Thus I proposed two modifications: First, shorten radically the term of protection. I said 10 years, but I’ve no magic in that number. Could be shorter. Could be longer (slightly). The point is the term should be short enough that there is something valuable at the end of the bargain that others can build upon. Second, make sure there’s a translatable text at the end of the bargain so that there’s something others actually could build upon. Thus the escrowed source code. Two changes designed to create more of a bargain in the context of software, so the public could benefit from more public domain code, and others could more easily build upon formerly copyrighted software.

Now one could well say, “but it’s my property. I deserve it for ever. No reason you should force me to give it to the public after 10, or 95 years. I created it. I get it forever.” But then you would have to say the same thing about drug patents. And you would also have to amend the constitution. For again (and this is why I insist it is just confusing to use the word “property” here):not all “property” is alike (even if all “property” gives what Ted calls “ownership”). While the constitution says that if the state takes your property, it must give you “just compensation” (Amendment 5), the same constitution says that if the state gives you (what we call) intellectual property, it MUST take it after a “limited time” without compensation. So you may well be against limited times, and the bargain with the public implicit in that. But my argument is grounded in the view that the monopolies (“exclusive Rights” is the constitutional text) the government grants in the name “promot[ing] Progress” should be balanced in the way patents are, and copyrights used to be.

Two other nits on Ted’s response.

(1) We’ve converged on a description of the kinds of protection the law might grant software under the proposal I’ve outlined: (1) the modified form of copyright (shorter terms, escrowed source), (2) if not (1), then some protection against simple mechanical copying of object code, (3) if not (1) or (2), then trade-secret. This structure says: the state gives you more protection the more you give the public after a limited time. Whatever the details, that’s got to be the form.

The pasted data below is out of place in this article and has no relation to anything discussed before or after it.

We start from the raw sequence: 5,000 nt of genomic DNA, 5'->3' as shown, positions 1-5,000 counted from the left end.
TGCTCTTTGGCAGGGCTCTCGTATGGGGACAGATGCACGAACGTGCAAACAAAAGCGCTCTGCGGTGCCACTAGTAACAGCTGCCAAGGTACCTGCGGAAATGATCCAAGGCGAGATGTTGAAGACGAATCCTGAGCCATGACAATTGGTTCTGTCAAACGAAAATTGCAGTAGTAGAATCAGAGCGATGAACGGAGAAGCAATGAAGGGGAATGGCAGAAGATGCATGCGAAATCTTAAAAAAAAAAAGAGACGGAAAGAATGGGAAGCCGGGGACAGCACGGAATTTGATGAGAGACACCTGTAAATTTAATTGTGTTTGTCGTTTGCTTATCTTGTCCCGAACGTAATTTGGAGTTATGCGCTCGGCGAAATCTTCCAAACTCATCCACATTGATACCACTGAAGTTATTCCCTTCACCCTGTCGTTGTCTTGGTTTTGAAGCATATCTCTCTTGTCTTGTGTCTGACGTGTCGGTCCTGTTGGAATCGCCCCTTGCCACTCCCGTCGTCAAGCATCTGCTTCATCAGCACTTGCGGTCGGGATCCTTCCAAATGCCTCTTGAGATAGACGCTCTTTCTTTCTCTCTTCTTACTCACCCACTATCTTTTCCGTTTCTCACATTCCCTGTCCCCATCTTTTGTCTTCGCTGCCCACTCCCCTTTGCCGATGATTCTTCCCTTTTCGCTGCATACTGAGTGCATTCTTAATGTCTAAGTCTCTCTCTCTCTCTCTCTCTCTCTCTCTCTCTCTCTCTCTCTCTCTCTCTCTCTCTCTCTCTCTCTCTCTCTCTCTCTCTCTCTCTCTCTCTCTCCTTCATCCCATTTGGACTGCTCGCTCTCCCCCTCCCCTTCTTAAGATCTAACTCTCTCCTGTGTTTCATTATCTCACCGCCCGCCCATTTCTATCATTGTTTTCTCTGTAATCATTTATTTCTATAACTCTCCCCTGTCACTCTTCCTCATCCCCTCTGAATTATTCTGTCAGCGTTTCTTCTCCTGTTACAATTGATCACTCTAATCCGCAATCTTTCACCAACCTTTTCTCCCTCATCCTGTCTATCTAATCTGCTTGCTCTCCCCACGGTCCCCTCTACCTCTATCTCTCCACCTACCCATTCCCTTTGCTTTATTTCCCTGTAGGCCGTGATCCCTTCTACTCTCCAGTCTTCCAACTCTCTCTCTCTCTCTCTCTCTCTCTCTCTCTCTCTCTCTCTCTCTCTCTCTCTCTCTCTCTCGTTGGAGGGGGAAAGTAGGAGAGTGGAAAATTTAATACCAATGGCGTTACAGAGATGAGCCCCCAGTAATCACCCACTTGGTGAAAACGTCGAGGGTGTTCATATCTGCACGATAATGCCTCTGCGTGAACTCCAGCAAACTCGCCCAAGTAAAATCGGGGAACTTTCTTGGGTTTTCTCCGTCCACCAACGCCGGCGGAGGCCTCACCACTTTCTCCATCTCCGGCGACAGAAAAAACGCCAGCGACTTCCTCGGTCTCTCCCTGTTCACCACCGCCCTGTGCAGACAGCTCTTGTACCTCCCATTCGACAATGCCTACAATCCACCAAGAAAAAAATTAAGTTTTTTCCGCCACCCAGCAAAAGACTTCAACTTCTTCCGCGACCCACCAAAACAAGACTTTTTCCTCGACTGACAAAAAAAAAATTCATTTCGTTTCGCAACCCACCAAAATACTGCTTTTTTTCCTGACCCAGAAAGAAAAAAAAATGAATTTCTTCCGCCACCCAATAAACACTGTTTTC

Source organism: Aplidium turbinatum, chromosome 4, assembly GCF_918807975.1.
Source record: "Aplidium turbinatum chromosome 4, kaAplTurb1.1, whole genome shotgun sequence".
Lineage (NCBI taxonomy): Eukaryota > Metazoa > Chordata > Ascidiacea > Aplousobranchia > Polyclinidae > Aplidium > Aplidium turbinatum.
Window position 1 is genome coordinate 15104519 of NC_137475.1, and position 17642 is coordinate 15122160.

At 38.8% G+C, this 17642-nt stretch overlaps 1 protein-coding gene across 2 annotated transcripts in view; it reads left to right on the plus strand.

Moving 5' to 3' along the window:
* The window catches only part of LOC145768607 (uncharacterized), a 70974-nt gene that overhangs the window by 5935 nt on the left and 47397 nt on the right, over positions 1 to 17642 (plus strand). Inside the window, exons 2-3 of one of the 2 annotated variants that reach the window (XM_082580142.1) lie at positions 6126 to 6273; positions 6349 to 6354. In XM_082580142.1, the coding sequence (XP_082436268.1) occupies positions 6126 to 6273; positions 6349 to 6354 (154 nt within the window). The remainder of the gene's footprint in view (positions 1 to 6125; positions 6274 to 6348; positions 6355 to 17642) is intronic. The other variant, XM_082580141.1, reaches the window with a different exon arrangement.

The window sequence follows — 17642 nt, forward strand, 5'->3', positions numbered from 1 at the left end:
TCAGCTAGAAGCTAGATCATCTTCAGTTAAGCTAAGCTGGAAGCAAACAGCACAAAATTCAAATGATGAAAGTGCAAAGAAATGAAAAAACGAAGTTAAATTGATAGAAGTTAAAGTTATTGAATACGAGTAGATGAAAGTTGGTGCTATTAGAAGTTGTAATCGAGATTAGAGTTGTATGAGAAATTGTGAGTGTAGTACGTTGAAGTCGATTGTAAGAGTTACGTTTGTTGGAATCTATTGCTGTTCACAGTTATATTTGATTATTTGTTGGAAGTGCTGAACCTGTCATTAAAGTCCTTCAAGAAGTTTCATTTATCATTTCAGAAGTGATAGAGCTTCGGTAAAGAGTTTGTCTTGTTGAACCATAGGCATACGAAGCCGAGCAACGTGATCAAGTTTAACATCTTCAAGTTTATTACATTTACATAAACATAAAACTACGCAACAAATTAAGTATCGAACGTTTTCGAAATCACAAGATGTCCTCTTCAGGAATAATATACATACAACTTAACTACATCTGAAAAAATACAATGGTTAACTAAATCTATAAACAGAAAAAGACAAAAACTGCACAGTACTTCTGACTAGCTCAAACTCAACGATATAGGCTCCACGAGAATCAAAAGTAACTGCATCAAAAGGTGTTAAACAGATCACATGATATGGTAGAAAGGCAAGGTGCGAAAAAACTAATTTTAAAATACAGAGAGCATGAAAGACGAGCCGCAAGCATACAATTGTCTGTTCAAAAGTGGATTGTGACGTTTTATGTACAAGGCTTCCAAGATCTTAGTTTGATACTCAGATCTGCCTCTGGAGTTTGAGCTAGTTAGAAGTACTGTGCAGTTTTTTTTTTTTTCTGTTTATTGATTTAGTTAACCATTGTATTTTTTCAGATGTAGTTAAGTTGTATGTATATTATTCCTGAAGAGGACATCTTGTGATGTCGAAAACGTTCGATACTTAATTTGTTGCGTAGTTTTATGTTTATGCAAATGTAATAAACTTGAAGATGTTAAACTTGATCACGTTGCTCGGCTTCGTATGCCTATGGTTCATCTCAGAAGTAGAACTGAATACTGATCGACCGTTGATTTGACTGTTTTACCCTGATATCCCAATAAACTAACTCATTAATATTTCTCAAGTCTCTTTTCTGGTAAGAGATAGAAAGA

(2) We’re nowhere close to an agreement about the mystical difference between atoms and bits, but I don’t think it matters to the argument above at all. I will just note this: Ted makes lots of the idea of the government holding the source, and then giving it away after the term expires. But there is nothing new or special in this. Until Hollywood got a nice exemption from this, the government required, e.g., deposits of films that were copyrighted for the sole purpose of assuring that after the copyright expired, there would be a source for others to come and copy. Obviously, the cost of copying is greater, but here’s the point about economics that we are just not connecting about: so long as all competitors face the same cost, why does it matter that the cost is $1 or $100. The product will be sold at the marginal cost. This is what the competitive system is all about. Or put differently: would the complaint go away if the government charged everyone wanting a copy $100? Or put differently again: I understand there is a difference between atoms and bits: the question I am asking, and not yet seeing an answer, is why does it matter to the economics. Some inventions are easy to copy after the patent expires (the Cotton Gin); some inventions are hard (drugs). Some copyrighted work is easy to copy after the copyright expires (a novel); some copyrighted work is hard to copy (a 1930 film). But whether easy or hard, the economics is the same.